We also replayed Soundbytes from Sept. 7′s EOT about students’ opinions on health care reform, which you can access here.
EOT’s Kelly Reid talked to local musician and licensed insurance holder Alex Maiolo about his role in leading HINT, Health Insurance Navigational Tool, which is part of the Future of Music Coalition, where according to Maiolo, “policy and law and music all sort of intersect — that’s where we are. Things that happen on Capitol Hill that affect musicians, that’s what we’re interested in.” Maiolo said his focus is on the health care crisis in the musicians’ community. To hear more about HINT, listen to what Maiolo told EOT:
This segment was not free of a health care reform spin either. EOT’s Jacob Downey interviewed Mike McDonald, organizer of the Tom Cushman benefit concert scheduled for Sept. 27, from 3 p.m. to about 2 a.m. at White Collar Crime . Cushman, a local musician and veteran of the first Gulf War, was hospitalized for pneumonia a few months ago, two weeks later hospitalized again due to lung failure and was admitted once again to the hospital last week. Eleven bands will be playing at the benefit concert to raise money for Cushman, who doesn’t have health insurance, to pay his bills. Read the Indy‘s article for more.
The song clips played in between segments of the show all came from songs from bands playing at the concert.
You can listen to Jacob’s interview here:
WOLFPACKER OF THE WEEK
Wolfpacker of the Week, 2005 alumnus in English Language, Writing and Rhetoric Ben McNeely talked to us by phone about his new project, Modern Film Fest taking place Sept. 25 to 27. You can follow @modernfilmfest on Twitter for more information. Attached are some photos of the venue (courtesy Creative Commons, Noncommercial-No Derivative Works 2.0 Generic) as well as the co-directors.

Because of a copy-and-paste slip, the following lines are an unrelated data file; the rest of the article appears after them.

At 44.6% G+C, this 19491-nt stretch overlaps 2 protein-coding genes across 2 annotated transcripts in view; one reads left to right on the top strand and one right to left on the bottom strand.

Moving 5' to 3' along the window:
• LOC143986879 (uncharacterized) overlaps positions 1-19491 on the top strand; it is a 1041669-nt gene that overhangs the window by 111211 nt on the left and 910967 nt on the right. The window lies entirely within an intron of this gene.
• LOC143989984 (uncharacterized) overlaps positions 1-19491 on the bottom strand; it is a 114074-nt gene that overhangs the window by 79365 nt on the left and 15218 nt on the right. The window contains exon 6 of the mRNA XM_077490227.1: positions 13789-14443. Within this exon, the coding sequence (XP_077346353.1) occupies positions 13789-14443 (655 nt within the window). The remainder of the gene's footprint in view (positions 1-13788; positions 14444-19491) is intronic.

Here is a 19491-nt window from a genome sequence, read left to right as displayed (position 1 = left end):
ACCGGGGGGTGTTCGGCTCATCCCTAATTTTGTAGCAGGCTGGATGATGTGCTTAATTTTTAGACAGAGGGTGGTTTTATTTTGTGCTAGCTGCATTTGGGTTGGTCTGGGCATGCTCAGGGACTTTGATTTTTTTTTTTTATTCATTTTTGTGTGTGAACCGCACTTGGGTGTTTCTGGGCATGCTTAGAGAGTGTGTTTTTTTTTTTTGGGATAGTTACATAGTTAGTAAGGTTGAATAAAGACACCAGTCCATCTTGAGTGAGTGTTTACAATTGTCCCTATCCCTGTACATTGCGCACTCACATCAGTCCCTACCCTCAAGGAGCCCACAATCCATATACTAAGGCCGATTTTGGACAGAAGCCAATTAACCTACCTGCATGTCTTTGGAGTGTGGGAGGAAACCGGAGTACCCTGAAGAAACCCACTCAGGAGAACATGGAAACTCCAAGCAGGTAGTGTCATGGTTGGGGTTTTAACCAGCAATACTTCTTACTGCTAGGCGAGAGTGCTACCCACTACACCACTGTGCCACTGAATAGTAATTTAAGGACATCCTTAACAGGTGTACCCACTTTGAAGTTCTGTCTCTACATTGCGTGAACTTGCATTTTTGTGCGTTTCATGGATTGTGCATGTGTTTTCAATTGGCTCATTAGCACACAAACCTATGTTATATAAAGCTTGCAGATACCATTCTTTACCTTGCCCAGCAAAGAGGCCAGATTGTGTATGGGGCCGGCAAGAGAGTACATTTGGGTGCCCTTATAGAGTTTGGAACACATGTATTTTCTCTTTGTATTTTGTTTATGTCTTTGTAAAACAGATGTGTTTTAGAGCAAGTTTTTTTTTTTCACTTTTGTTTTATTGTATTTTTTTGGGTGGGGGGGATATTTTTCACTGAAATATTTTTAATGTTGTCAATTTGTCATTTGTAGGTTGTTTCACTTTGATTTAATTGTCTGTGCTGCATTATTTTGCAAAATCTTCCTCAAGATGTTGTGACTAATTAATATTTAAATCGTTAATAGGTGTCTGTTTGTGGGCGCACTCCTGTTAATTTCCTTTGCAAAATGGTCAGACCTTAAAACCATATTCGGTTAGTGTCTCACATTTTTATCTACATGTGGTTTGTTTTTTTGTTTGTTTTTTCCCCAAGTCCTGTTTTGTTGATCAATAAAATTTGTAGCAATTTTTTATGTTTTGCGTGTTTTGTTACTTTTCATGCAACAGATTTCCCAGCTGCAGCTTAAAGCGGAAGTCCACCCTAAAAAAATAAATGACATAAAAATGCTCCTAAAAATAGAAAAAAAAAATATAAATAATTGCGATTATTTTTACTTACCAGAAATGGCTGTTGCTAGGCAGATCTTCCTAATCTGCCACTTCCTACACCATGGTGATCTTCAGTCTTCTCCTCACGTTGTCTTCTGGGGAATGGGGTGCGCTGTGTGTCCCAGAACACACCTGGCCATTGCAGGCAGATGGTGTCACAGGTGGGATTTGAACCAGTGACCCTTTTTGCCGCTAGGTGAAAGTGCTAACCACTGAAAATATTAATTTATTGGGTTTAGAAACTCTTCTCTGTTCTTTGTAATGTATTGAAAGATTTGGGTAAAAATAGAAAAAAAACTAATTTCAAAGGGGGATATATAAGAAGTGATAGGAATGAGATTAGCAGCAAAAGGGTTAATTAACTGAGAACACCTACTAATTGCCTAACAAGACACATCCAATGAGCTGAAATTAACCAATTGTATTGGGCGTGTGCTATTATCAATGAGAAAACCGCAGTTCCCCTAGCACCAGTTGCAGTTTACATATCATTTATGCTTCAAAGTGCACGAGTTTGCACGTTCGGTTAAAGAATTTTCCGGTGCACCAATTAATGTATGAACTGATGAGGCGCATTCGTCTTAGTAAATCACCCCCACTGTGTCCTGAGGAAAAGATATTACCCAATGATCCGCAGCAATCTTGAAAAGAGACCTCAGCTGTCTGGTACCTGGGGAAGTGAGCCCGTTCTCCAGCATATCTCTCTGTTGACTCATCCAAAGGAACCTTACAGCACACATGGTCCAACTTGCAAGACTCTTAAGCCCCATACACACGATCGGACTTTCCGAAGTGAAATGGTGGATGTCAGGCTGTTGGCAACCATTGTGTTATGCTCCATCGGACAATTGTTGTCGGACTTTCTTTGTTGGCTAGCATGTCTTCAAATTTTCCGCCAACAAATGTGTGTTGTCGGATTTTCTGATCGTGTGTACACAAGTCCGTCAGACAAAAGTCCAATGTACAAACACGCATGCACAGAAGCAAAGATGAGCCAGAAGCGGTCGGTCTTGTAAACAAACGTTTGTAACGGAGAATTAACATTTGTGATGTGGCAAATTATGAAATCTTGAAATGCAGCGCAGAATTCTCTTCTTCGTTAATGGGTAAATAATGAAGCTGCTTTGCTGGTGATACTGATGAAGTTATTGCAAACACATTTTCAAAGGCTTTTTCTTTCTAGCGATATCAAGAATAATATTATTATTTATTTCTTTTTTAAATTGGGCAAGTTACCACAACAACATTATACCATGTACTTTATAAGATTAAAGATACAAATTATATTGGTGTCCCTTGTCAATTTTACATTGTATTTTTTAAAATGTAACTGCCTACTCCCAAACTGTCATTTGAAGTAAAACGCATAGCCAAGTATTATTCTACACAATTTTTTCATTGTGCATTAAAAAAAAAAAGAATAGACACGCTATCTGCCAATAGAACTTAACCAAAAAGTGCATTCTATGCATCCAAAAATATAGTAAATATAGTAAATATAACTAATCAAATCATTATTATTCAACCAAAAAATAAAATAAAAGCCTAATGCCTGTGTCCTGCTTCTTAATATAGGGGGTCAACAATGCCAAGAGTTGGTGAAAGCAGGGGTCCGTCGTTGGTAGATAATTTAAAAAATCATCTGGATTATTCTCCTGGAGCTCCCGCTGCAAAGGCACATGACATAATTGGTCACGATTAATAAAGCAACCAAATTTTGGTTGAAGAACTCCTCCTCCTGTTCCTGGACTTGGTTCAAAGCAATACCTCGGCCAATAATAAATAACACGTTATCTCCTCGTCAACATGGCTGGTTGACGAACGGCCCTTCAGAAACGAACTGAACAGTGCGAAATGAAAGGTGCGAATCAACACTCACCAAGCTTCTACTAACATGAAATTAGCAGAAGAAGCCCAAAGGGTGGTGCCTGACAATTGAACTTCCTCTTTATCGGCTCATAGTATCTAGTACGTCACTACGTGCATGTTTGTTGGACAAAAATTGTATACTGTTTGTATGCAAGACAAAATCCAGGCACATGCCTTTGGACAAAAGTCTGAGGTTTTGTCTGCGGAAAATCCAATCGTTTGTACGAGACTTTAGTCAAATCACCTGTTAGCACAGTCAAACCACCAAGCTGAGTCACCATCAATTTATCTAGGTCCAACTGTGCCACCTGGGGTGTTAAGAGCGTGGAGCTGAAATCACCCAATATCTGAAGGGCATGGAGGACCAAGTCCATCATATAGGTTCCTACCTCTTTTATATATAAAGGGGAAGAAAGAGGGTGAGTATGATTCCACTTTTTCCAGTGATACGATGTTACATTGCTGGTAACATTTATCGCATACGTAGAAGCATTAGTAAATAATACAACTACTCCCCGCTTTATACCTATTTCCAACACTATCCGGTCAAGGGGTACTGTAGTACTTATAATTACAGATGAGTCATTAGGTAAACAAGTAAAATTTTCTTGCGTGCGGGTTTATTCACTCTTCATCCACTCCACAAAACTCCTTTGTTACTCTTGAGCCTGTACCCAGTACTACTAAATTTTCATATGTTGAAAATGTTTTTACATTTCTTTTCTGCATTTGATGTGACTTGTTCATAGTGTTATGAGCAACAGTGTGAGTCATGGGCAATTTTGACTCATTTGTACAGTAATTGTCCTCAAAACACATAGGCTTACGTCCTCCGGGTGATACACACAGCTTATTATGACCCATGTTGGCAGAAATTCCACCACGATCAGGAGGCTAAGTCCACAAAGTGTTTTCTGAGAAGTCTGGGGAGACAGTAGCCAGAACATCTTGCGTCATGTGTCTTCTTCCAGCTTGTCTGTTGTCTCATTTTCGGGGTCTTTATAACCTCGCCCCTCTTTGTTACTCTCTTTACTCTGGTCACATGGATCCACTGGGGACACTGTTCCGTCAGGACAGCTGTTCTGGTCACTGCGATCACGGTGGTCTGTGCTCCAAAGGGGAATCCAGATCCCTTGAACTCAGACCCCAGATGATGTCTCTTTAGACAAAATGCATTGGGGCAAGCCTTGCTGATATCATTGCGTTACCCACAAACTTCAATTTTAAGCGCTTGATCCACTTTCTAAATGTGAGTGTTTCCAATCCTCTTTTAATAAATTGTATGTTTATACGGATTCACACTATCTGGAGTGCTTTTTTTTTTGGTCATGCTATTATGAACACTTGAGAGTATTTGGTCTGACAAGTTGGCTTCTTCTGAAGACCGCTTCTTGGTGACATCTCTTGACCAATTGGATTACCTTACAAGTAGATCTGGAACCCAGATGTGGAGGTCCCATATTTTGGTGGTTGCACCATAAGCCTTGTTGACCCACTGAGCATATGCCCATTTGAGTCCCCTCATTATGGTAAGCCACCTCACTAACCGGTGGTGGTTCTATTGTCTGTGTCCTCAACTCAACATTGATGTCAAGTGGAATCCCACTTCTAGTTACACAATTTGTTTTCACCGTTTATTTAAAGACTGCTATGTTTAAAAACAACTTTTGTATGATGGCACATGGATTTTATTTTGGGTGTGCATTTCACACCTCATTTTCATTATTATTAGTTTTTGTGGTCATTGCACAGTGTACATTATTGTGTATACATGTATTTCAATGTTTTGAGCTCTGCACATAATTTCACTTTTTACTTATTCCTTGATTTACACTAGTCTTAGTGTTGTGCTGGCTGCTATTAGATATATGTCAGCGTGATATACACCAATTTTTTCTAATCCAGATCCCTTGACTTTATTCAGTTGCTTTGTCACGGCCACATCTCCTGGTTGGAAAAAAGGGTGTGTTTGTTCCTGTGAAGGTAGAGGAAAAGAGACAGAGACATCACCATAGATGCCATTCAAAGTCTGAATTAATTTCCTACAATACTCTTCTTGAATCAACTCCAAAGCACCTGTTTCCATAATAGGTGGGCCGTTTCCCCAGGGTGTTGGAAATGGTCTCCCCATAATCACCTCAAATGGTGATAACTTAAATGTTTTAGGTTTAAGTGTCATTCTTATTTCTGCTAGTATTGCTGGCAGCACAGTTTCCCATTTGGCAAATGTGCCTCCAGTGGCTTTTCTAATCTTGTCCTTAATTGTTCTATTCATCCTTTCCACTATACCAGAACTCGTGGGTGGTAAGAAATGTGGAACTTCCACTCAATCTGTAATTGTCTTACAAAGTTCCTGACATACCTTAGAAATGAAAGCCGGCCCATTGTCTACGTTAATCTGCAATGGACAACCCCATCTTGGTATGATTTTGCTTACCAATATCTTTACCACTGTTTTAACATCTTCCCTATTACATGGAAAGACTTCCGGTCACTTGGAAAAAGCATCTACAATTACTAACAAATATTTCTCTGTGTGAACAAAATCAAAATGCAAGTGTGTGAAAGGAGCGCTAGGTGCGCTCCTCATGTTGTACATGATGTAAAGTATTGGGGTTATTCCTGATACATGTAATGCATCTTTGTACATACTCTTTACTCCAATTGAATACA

You can listen to Ben’s segment from the show here:
Check back for updates about next week’s show. Send your ideas, comments, questions, suggestions and complaints to email@example.com.
Monday’s episode of Eye on the Triangle focused on the Raleigh-Durham divide and how various people view the two cities, in addition to a couple of segments on SPARKcon, and more.
In this week’s VIP segment, Adam Compton interviewed Durham Mayor Bill Bell and Caitlin Cauley spoke to Triangle residents Josef Komenda and Rachel Nabors. I also spoke with our resident Triangle expert, who many of you may remember as WKNC’s general manager last year, Kyle Robb, about the history of the two cities and what he thought about Caitlin and Adam’s interviews. To hear the full segment, listen here:
In Hear This, Kelly Reid gave listeners a sneak preview into the SPARKcon music lineup, which you can listen to here:
In Community Canvas, Mike Alston gave listeners a look into SPARKcon arts, and interviewed Sarah Powers, who works with Visual Art Exchange, to talk about the call for artists at ArtSpark For more on ArtSpark, click here. To listen to the full segment of Community Canvas, listen here:
WOLFPACKER OF THE WEEK:
Jacob Downey sat down with the student of the week, Scott Richardson, former membership president of the N.C. State Chapter of Toastmasters. Richardson discussed his involvement with the organization and the leadership opportunities it provided him with. Listen to the full monologue here:
Caitlin Cauley went around campus asking students what they thought about the University’s athletic program. Listen to what they had to say here:
Send all your comments, suggestions and nominations for Wolfpacker of the Week to firstname.lastname@example.org, and check out tomorrow’s blog post about next Monday’s show at 7 p.m.
Are you a Raleigh or Durham resident? Do you feel like there’s a distinctive divide between the two cities? Is Durham trying to be something it’s not? Is Raleigh overdoing it? Why is the airport called Raleigh-Durham and not Durham-Raleigh?
Are you interested in SPARKcon’s arts? What about music?
How about opinions on the University’s athletics program? Do you want to hear what other students have to say about it? Would you like to listen to a story from a fellow student about something awesome?
If you answered ‘yes’ to one or more of these questions, then you should tune into Eye on the Triangle Monday night from 7 to 8 p.m. to learn about the latest news, arts, music and various opinions on issues that matter to you.